The Good, The Bad, The Ugly PART 3: Feet

‘The human foot is a masterpiece of engineering

Leonardo Da Vinci

Natural foot function is literally the foundation of efficient, injury-free running and identifying potential structural or ‘hardware’ problems is an essential part of the BTR system (form determines function) and the ability to recognise basic foot ‘shapes’ (foot morphology) is a good place to start.

Good

BTR-foot-goodDef. the foot-shaped foot. Also known as the ‘natural’ foot as it is the foot shape observed in unshod populations and new-born babies (read Myth of the Hereditary Bunion post). Also referred to as a ‘flexible-flat foot’ in the podiatric literature.

Even rarer than ‘good’ running technique in modern-industrialised societies due to the established paradigm of footwear design and the incredible ‘plasticity’ of the human foot.

Based on simple physics; a ‘good’ foot provides a wide, stable platform for all functional-human movements including; standing, squatting, lifting, walking and running. The ultimate goal of the BTR “bulletproof’ running system is to match a ‘good’ foot with ‘good’ running technique (matching the hardware with the compatible software)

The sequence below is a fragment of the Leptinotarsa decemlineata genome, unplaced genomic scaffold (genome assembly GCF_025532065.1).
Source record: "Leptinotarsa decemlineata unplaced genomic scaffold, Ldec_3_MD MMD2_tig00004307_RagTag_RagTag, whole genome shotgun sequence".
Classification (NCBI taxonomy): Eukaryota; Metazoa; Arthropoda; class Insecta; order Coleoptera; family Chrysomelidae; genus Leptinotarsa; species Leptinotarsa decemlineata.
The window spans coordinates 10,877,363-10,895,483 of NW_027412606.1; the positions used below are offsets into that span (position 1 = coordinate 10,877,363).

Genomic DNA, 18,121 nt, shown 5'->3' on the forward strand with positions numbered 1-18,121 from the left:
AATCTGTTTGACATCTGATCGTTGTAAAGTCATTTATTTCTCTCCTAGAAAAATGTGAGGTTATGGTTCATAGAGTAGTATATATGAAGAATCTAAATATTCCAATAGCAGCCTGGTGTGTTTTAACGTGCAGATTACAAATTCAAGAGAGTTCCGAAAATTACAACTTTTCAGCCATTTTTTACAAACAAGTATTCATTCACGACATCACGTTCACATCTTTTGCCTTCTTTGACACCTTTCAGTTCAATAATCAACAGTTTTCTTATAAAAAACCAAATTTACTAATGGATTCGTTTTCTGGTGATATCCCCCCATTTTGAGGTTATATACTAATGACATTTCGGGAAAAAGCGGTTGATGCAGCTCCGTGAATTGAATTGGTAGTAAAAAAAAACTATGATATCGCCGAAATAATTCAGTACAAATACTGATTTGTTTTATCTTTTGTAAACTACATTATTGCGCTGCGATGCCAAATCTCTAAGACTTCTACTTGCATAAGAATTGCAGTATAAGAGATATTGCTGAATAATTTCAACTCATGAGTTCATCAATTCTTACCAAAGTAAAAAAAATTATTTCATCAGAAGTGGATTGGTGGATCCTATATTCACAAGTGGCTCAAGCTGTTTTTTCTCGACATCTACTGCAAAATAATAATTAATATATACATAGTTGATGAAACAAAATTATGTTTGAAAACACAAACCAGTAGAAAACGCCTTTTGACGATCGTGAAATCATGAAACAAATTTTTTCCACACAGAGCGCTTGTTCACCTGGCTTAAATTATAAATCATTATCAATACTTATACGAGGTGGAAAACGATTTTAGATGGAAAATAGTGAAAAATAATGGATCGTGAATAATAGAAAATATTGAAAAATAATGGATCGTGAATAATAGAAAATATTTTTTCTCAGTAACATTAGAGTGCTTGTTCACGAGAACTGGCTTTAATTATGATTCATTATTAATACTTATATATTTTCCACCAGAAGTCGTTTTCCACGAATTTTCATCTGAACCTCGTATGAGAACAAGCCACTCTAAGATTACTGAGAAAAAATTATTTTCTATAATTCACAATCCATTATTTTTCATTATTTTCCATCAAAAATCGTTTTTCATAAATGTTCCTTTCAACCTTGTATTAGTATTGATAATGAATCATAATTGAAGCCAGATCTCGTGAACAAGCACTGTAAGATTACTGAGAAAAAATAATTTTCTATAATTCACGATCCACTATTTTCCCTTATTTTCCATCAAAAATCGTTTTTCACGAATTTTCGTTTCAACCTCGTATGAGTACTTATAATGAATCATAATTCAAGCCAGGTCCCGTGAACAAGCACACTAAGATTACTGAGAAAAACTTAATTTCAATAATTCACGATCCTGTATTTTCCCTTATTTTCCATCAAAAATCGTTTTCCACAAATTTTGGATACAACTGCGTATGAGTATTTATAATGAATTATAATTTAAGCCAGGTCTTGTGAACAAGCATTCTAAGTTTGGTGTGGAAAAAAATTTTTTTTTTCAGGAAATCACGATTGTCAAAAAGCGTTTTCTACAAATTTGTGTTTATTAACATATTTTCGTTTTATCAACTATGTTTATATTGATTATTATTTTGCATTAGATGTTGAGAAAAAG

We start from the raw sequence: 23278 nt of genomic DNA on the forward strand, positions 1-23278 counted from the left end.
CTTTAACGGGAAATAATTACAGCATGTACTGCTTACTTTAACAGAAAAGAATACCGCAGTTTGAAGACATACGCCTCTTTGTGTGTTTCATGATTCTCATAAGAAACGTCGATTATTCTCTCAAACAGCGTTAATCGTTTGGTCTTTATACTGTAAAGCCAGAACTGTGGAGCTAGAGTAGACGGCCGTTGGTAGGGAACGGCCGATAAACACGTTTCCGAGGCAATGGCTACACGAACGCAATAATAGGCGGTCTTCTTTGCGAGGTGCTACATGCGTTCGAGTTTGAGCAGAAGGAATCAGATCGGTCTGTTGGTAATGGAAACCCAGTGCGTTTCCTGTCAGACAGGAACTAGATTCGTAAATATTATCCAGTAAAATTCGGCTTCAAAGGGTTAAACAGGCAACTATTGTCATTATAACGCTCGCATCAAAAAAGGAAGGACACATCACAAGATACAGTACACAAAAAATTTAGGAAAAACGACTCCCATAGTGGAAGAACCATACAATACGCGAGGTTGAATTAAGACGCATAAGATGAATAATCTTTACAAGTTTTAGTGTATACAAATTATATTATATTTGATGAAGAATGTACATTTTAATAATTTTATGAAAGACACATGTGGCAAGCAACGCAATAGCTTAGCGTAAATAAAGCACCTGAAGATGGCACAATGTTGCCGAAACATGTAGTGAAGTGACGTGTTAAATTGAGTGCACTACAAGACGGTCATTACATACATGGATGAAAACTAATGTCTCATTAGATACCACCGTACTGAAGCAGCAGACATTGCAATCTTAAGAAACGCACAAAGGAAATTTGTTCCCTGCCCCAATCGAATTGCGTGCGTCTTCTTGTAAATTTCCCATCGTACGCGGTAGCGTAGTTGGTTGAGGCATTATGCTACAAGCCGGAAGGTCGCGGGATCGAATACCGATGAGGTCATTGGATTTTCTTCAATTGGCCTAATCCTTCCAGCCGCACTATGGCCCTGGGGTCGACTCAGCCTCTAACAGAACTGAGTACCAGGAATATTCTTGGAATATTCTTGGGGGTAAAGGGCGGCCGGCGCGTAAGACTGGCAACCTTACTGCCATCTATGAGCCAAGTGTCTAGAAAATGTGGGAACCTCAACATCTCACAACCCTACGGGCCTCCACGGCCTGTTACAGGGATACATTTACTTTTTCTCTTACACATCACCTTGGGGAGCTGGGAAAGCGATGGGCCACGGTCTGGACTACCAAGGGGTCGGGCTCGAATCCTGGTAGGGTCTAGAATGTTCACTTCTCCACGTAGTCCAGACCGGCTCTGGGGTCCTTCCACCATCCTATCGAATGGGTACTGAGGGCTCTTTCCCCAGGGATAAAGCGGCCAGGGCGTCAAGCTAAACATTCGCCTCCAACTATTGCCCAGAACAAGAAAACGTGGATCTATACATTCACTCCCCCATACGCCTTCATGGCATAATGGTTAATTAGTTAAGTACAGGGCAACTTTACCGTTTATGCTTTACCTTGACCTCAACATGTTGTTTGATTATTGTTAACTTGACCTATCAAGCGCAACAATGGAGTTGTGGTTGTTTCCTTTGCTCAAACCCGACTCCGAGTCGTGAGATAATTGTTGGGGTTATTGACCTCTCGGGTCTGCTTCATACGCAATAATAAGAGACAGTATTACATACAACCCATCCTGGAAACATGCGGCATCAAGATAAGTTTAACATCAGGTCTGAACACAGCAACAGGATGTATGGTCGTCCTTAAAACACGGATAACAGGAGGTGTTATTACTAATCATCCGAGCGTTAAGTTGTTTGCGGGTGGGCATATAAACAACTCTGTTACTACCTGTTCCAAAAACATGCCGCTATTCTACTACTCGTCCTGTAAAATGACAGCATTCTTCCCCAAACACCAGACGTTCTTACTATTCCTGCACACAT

BAD

BTR-foot-badDef. the flat foot. The ‘bogeyman’ of podiatric science and the pathology driving the insole/orthotics industry. Contrary to podiatric dogma; a ‘true’ flat foot (arch flat against the floor whilst standing) is actually quite rare within the healthy, pedestrian population (people that are still able to walk and run).

Anecdotal observations (n= > 1000) within the BTR coaching community suggest that over 90% of runners diagnosed as having ‘flat feet’ and using corrective insoles actually present ‘ugly feet’ with high-rigid arches and weak, over-pronated ankles.

Either there is an epidemic of cretinism amongst the podiatric profession or the prescribed orthotics/insoles are creating an epidemic of ‘ugly’ feet.

UGLY

BTR-foot-uglyDef. the shoe-shaped foot. Also known as a ‘normal’ foot as it is the most common foot morphology in modern, shod populations.

The ‘ugly’ foot is not only compromised in ‘form’ but also in ‘function’, it’s structural instability (and lack of elasticity) is probably the primary reason for the ‘mysterious’ epidemic of chronic-running injuries prevalent in modern society.

BTR coaches are trained to identify this foot morphology and can explain to would-be ‘natural’ or ‘barefoot’ runners with ‘ugly’ feet why the risks of removing or reducing the amount of shoe far outweigh the perceived benefits. This foot has adapted to many years of wearing anatomically-inappropriate footwear and consequently cannot function adequately without it.